‘Boeing stretched limits while designing new versions’
The grounding of the entire global fleet of Boeing 737 MAX 8 planes has raised a question mark on the aircraft platform.
Former pilots say that Boeing had been stretching limits to come out with new versions of the 737, which was first manufactured in 1967.
Captain (Retd.) Girish Kaushik, who had served in Jet Airways and Air India among other airlines, says:
“Boeing 737-200, then 300, 400, 500, 700, 800, 900 and MAX 8, they seem to be doing a quick fix. They had mounted larger engines far stretching the wings to prevent them from touching the ground. This, I believe caused aerodynamic instability.”
“To handle this issue, they used a software to automatically correct the glitch, but the software modifications were not included in the manuals. So, it was not possible for pilots to know how to handle the plane in case of an emergency,” he adds. “Should there be modification to 737 MAX, in all likelihood, it should have an additional flight control device included to naturally counter the pitch up, as opposed to any erratic computer-controlled device that works in absolute silence,” says Mark Martin, CEO, Martin Consulting, an air safety audit firm.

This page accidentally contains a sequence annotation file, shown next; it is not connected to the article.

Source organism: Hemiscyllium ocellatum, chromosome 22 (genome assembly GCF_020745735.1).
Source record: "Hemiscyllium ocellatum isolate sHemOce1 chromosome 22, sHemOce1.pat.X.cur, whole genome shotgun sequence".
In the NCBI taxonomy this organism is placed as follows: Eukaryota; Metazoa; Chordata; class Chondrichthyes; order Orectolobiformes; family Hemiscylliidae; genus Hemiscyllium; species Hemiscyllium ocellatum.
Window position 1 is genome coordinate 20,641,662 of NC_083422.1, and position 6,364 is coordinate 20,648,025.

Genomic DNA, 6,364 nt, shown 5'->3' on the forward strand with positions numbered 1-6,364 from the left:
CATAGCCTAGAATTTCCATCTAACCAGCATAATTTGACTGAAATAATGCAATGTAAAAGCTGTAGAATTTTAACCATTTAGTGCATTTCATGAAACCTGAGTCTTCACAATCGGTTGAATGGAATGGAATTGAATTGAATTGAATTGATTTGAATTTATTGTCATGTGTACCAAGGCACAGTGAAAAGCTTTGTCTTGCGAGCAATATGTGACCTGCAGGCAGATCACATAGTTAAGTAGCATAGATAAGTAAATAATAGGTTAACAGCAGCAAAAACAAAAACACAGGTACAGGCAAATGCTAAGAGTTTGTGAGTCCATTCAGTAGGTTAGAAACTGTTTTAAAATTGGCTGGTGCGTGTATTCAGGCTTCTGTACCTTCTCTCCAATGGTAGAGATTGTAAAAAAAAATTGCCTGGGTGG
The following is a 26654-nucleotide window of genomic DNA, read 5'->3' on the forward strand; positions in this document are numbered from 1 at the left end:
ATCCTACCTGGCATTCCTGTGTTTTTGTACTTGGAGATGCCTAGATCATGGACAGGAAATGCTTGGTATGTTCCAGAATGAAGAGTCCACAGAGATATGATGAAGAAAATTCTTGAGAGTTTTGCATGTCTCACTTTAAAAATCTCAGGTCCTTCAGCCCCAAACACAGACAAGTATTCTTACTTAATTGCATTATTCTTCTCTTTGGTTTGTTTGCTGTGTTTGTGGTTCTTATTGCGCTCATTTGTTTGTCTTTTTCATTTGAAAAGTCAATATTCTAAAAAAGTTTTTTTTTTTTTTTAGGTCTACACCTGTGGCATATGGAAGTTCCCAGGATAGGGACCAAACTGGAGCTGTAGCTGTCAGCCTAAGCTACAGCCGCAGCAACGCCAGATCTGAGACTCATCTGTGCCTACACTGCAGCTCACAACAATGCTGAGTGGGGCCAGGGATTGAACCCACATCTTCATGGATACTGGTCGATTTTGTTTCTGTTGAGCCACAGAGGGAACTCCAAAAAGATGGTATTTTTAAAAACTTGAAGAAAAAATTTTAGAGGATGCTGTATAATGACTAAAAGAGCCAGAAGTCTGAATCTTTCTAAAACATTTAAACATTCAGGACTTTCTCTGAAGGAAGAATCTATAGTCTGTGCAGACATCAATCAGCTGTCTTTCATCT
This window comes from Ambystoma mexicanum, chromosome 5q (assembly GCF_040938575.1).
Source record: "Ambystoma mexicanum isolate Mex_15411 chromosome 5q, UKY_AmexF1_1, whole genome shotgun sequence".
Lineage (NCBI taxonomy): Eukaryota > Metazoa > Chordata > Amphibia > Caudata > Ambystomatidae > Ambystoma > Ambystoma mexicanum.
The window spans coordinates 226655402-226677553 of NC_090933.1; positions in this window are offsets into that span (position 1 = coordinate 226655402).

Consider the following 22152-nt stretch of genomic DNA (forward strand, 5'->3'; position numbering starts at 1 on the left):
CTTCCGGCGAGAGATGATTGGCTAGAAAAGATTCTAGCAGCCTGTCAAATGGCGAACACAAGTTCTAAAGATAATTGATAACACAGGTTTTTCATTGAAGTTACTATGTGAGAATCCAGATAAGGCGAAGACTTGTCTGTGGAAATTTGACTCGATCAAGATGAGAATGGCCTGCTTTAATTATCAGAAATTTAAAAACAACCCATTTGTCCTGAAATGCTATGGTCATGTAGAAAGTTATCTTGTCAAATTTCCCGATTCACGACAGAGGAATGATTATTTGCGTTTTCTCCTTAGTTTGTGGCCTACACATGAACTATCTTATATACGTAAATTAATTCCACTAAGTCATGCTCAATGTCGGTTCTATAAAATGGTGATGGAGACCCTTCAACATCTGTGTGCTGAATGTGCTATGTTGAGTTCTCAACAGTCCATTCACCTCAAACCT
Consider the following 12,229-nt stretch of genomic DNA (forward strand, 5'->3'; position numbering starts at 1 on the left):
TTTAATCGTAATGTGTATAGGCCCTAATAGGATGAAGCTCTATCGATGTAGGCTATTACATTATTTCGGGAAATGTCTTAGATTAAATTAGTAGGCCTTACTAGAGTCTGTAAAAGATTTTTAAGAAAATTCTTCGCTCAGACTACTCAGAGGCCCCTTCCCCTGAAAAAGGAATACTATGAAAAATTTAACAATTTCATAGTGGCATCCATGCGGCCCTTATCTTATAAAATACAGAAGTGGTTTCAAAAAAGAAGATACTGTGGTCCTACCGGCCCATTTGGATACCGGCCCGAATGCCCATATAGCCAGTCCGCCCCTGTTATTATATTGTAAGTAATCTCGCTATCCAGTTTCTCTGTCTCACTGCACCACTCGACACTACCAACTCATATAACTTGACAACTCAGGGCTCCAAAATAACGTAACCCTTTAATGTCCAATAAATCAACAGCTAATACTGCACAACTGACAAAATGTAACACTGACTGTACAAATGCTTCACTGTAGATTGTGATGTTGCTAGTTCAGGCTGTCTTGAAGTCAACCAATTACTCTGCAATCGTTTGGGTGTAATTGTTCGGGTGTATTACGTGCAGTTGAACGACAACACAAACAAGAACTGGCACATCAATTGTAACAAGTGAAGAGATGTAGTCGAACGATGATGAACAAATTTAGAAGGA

“Ït is a bad aerodynamic flaw as a consequence of a forced fitting of an oversized engine on a platform without considering major structural flight control surface changes,” he adds.
Analysts say Boeing should have immediately grounded the MAX fleet rather than waiting for four days and doing it under pressure.
In 2013, Air India had to ground its Boeing 787 Dreamliner fleet to rectify technical glitches which Boeing undertook and provided compensation to the national carrier.
In 1990, Indian Airlines had to ground its Airbus A320 fleet for nearly a year soon after a plane crash in Bangalore.